My first pottery classes were at the University of Illinois while getting my bachelor’s degree in geology. I sometimes wonder where my life would have led if I had changed my major from Geology to Ceramics back then. I continued on with a career as a petroleum exploration geologist for ten years, and then was in social services for the next 14. Throughout this time I continued to take classes through community colleges, with experienced potters and at many workshops. Although I have tried many other craft forms, I kept returning to pottery. I find it is always variable and that is interesting to me. Opening a kiln is like Christmas. I am always excited to see what this round of firing has done.
Six years ago, we built a studio at our home in Waukegan. I didn’t get to play in the mud as a child so now I am in my studio, Play In the Mud, as often as I can.
Being in my studio gives me a sense of peace and calm with time passing unmeasured. Creating in clay provides a physical expression of my efforts – a different view of the many other activities in my life. I enjoy making functional pottery, taking quirks in the throwing process to stretch my imagination in form and design.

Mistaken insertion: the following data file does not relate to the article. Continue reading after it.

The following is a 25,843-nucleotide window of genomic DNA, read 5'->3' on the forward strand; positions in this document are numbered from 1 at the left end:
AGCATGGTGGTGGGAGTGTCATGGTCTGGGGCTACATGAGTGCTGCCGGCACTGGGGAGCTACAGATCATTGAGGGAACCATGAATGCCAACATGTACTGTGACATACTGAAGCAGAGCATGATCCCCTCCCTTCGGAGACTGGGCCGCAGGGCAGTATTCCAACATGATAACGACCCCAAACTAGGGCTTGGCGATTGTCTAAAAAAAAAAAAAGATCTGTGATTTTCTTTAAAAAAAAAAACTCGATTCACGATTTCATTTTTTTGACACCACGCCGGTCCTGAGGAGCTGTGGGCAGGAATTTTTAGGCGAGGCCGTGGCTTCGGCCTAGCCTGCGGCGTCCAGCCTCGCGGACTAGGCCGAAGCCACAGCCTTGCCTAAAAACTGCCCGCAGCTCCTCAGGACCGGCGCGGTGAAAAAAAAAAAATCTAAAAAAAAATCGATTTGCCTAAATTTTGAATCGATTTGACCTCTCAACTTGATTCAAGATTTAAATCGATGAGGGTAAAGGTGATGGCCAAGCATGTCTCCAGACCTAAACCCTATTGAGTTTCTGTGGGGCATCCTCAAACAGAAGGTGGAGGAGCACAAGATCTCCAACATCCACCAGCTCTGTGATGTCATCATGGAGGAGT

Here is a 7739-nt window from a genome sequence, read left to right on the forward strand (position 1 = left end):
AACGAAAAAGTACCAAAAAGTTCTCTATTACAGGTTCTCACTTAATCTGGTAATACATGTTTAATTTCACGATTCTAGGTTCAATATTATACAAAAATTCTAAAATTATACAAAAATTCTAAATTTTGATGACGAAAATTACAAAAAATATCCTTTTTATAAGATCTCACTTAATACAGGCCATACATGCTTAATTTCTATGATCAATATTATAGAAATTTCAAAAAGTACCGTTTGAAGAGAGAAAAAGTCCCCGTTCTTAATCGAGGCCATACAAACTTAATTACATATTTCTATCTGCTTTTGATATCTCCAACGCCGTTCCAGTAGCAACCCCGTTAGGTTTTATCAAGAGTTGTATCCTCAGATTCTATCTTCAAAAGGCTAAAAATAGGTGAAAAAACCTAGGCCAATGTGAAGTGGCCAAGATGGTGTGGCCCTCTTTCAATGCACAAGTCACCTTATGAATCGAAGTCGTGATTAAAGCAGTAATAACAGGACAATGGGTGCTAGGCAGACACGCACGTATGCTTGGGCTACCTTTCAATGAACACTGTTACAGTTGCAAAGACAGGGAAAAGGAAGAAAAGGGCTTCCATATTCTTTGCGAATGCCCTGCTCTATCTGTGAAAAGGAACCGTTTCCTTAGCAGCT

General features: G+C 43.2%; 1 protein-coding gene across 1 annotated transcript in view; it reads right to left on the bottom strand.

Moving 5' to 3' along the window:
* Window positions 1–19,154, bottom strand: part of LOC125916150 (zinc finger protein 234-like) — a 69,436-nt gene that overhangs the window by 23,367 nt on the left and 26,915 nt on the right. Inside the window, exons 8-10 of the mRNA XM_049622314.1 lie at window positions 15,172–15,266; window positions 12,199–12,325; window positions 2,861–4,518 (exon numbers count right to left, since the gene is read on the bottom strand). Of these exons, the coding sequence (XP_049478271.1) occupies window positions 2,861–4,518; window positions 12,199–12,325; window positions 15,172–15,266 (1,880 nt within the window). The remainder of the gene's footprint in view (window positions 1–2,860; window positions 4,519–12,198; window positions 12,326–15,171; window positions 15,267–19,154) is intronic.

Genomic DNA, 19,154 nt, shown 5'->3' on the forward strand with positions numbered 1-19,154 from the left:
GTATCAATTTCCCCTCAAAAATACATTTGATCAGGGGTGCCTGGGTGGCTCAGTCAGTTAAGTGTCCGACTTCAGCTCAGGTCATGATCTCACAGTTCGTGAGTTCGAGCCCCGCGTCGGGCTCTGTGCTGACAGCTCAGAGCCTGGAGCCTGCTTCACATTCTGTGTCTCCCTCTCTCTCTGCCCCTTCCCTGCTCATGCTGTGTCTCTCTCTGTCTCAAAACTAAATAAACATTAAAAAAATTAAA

My hand built pieces preserve an old craft, handmade lace, into a more permanent, colorful form. I call this decorative functional work. The pieces are often hung on the wall but the glazes are food-safe so the piece can be used for food preparation and serving. The pieces are dishwasher and microwave safe.
I often do consignment work, taking one’s own lace and creating pieces from that source. The lace is not destroyed in the process.